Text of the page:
said Serwer. “The presence of Tharman Shanmugaratnam, minister
for education, at our dinner this year demonstrates the importance
of the Columbia alumni community in Singapore to the government.
And clearly, the presence of Dean Quigley demonstrates the importance
that Columbia attaches to Singapore and the region.”
Skyscrapers rise from the shoreline
in this view of Hong Kong harbor from the Star Ferry.
PHOTO: KATHRYN WITTNER
Quigley and Shanmugaratnam were the guest speakers at the annual
Singapore club dinner, which featured a lively and thought-provoking
discussion of the benefits of a general education and the Core Curriculum
as compared with a more specialized curriculum. “The data
show that our graduates will change careers many times,” said
Quigley. “Our Core Curriculum is designed to enable them to
adapt to different situations by acquiring a basic understanding
of many points of view.” There appears to be a growing appreciation
in East Asia of an education that prepares students for many career
changes and one that encourages interdisciplinary approaches to
education, which can only help Columbia’s status in the region.
These visits also provided an opportunity to discuss ways of increasing
contacts between Asian students and Columbia. “We look forward
to enhancing the opportunities for exchanges with Columbia,”
said Michael Kow, Taiwan’s deputy foreign minister, at the
dinner in Quigley’s honor. Many useful suggestions will involve
follow-up in the coming year, including internship programs and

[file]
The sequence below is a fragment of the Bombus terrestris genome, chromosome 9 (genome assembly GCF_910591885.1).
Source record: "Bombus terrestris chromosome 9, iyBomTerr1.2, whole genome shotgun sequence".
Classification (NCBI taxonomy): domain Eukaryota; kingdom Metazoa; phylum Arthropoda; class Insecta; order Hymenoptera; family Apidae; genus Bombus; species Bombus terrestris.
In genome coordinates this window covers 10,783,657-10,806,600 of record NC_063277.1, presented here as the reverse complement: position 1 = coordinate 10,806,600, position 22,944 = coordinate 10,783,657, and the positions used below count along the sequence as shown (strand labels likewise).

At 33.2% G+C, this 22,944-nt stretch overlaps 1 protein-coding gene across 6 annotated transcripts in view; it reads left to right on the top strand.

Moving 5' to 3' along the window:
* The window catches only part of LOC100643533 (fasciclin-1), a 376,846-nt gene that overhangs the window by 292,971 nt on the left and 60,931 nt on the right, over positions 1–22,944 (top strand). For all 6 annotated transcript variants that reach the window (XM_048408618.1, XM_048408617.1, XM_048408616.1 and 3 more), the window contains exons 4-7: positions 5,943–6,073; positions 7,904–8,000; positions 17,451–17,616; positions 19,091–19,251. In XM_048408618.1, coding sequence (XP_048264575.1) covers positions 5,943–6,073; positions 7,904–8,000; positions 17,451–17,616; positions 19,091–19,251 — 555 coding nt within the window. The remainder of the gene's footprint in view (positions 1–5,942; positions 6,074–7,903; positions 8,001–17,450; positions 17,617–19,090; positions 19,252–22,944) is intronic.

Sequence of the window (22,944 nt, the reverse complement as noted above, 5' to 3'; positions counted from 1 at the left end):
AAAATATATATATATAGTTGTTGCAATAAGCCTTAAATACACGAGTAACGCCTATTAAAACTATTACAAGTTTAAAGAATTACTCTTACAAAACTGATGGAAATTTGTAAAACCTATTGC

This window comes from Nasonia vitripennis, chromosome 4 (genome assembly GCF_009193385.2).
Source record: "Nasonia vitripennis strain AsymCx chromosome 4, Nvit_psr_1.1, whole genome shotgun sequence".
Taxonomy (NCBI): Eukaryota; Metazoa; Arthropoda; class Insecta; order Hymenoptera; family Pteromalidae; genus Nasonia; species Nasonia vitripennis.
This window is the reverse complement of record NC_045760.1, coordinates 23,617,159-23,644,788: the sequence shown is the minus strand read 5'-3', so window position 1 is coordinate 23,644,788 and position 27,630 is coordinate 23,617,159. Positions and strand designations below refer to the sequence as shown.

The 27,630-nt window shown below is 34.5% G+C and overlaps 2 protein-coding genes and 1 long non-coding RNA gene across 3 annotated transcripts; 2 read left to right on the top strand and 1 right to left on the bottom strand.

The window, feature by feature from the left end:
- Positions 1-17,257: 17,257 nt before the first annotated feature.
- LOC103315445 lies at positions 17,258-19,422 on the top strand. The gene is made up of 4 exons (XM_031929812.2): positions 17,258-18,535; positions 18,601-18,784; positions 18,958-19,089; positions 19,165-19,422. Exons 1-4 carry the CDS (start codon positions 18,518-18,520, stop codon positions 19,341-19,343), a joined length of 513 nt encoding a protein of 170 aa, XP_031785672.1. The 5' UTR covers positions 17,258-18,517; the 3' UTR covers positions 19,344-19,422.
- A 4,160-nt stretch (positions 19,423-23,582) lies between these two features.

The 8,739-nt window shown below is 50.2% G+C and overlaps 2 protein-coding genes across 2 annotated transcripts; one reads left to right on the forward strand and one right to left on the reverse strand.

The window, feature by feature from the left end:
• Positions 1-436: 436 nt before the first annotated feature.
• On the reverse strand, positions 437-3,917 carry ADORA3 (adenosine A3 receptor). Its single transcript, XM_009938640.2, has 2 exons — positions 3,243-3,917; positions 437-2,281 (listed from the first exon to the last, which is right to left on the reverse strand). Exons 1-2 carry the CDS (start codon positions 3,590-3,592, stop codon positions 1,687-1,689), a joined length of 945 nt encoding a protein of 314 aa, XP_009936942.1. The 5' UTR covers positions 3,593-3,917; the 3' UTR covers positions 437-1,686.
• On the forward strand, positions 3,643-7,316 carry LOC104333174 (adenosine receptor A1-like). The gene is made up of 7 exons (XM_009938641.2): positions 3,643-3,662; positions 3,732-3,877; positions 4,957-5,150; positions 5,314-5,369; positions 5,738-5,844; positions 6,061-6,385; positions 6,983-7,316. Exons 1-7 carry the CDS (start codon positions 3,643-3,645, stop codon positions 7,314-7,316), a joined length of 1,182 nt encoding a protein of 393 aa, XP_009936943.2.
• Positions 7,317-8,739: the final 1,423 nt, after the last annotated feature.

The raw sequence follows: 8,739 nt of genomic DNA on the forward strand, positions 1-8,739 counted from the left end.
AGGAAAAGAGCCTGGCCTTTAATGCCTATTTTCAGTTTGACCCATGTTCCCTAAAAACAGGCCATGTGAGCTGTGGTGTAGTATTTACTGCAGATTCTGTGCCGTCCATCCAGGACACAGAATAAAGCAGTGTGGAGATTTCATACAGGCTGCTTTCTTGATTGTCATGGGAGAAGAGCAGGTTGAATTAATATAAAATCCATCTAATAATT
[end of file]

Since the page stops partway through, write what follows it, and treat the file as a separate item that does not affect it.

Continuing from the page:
student exchanges with learning institutes and high schools.
Whether in Seoul, Singapore, Hong Kong or Taiwan, however, it is
clear that Columbia is competing not only with its U.S. peers for
talented Asian students, but with China, whose dominance is felt
throughout the region. This means that Columbia must continue to
capitalize on the initiative begun this year by Bollinger’s
visit to Beijing and promote educational exchanges with the mainland
as well as foster promising relationships with Hong Kong and Taiwan.
Neon signs for Starbucks, 7 Eleven and
KFC are part of the mix in this street scene from Hong Kong's
Lan Kwai Fong district.
PHOTO: KATHRYN WITTNER
Our visit gave Quigley the chance to talk to alumni and parents
about the College’s financial aid needs and specifically our
desire to offer aid to international students. Columbia’s
current financial limits make it possible to offer need-blind admission
only to domestic students, except in unusual cases.
The trip also allowed us to promote the student/ alumni connections
program that the College has embarked upon as part of the plan to
increase participation. “The opportunity to welcome our new
students before they arrive on campus, and to discuss their programs
and answer their questions, helps demystify the experience awaiting
them,” said Kathryn Wittner, who participates in these programs
for the Student Affairs Office. “By the end of the summer,
we will have met with half of the incoming class.”
Bringing the Columbia community — alumni, students and parents
— together has proven to be a winning formula, in the United
States and abroad. “The trip is an important part of our participation
plan. We are extending its reach to a global one,” said Quigley.
Derek Wittner ’65 is dean of alumni
affairs and development for the College and deputy vice president
of University Development and Alumni Relations.